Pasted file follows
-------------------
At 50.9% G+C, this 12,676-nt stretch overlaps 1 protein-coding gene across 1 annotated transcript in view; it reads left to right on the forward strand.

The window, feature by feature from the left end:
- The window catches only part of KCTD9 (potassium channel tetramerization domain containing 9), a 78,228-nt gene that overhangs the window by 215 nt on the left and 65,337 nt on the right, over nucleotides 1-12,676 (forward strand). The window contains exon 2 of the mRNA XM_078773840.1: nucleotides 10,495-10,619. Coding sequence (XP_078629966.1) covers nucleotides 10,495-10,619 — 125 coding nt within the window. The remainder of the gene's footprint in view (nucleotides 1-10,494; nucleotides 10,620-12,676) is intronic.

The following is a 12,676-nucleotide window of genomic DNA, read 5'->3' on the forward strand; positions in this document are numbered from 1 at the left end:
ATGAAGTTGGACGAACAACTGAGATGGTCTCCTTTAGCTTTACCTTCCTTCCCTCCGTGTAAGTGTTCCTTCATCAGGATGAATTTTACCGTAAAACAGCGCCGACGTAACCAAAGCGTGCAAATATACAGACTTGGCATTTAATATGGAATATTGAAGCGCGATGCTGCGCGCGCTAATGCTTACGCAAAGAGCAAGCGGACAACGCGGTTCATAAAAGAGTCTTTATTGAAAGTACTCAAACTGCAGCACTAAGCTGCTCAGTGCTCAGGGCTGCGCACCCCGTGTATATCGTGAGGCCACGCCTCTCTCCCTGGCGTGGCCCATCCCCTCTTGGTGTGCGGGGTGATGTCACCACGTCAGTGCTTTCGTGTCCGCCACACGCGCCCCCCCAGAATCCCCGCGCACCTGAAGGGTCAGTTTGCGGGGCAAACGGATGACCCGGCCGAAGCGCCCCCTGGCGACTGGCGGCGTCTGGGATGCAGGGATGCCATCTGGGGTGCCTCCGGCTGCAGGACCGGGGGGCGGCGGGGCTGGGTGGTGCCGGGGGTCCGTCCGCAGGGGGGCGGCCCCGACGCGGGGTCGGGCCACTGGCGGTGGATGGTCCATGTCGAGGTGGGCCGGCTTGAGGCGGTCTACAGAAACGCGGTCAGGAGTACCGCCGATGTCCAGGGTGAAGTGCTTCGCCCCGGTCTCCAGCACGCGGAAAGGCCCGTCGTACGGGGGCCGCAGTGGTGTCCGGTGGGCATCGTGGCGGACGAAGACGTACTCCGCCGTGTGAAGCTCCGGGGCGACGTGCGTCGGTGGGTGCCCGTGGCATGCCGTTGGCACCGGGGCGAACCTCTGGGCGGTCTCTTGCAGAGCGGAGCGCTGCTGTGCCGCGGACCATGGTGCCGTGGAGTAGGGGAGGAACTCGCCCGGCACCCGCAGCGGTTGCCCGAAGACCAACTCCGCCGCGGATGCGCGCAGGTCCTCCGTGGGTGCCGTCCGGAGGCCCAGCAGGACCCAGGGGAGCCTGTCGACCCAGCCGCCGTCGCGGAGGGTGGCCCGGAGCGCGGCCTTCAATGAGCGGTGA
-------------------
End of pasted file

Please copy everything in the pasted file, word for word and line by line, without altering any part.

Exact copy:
At 50.9% G+C, this 12,676-nt stretch overlaps 1 protein-coding gene across 1 annotated transcript in view; it reads left to right on the forward strand.

The window, feature by feature from the left end:
- The window catches only part of KCTD9 (potassium channel tetramerization domain containing 9), a 78,228-nt gene that overhangs the window by 215 nt on the left and 65,337 nt on the right, over nucleotides 1-12,676 (forward strand). The window contains exon 2 of the mRNA XM_078773840.1: nucleotides 10,495-10,619. Coding sequence (XP_078629966.1) covers nucleotides 10,495-10,619 — 125 coding nt within the window. The remainder of the gene's footprint in view (nucleotides 1-10,494; nucleotides 10,620-12,676) is intronic.

The following is a 12,676-nucleotide window of genomic DNA, read 5'->3' on the forward strand; positions in this document are numbered from 1 at the left end:
ATGAAGTTGGACGAACAACTGAGATGGTCTCCTTTAGCTTTACCTTCCTTCCCTCCGTGTAAGTGTTCCTTCATCAGGATGAATTTTACCGTAAAACAGCGCCGACGTAACCAAAGCGTGCAAATATACAGACTTGGCATTTAATATGGAATATTGAAGCGCGATGCTGCGCGCGCTAATGCTTACGCAAAGAGCAAGCGGACAACGCGGTTCATAAAAGAGTCTTTATTGAAAGTACTCAAACTGCAGCACTAAGCTGCTCAGTGCTCAGGGCTGCGCACCCCGTGTATATCGTGAGGCCACGCCTCTCTCCCTGGCGTGGCCCATCCCCTCTTGGTGTGCGGGGTGATGTCACCACGTCAGTGCTTTCGTGTCCGCCACACGCGCCCCCCCAGAATCCCCGCGCACCTGAAGGGTCAGTTTGCGGGGCAAACGGATGACCCGGCCGAAGCGCCCCCTGGCGACTGGCGGCGTCTGGGATGCAGGGATGCCATCTGGGGTGCCTCCGGCTGCAGGACCGGGGGGCGGCGGGGCTGGGTGGTGCCGGGGGTCCGTCCGCAGGGGGGCGGCCCCGACGCGGGGTCGGGCCACTGGCGGTGGATGGTCCATGTCGAGGTGGGCCGGCTTGAGGCGGTCTACAGAAACGCGGTCAGGAGTACCGCCGATGTCCAGGGTGAAGTGCTTCGCCCCGGTCTCCAGCACGCGGAAAGGCCCGTCGTACGGGGGCCGCAGTGGTGTCCGGTGGGCATCGTGGCGGACGAAGACGTACTCCGCCGTGTGAAGCTCCGGGGCGACGTGCGTCGGTGGGTGCCCGTGGCATGCCGTTGGCACCGGGGCGAACCTCTGGGCGGTCTCTTGCAGAGCGGAGCGCTGCTGTGCCGCGGACCATGGTGCCGTGGAGTAGGGGAGGAACTCGCCCGGCACCCGCAGCGGTTGCCCGAAGACCAACTCCGCCGCGGATGCGCGCAGGTCCTCCGTGGGTGCCGTCCGGAGGCCCAGCAGGACCCAGGGGAGCCTGTCGACCCAGCCGCCGTCGCGGAGGGTGGCCCGGAGCGCGGCCTTCAATGAGCGGTGA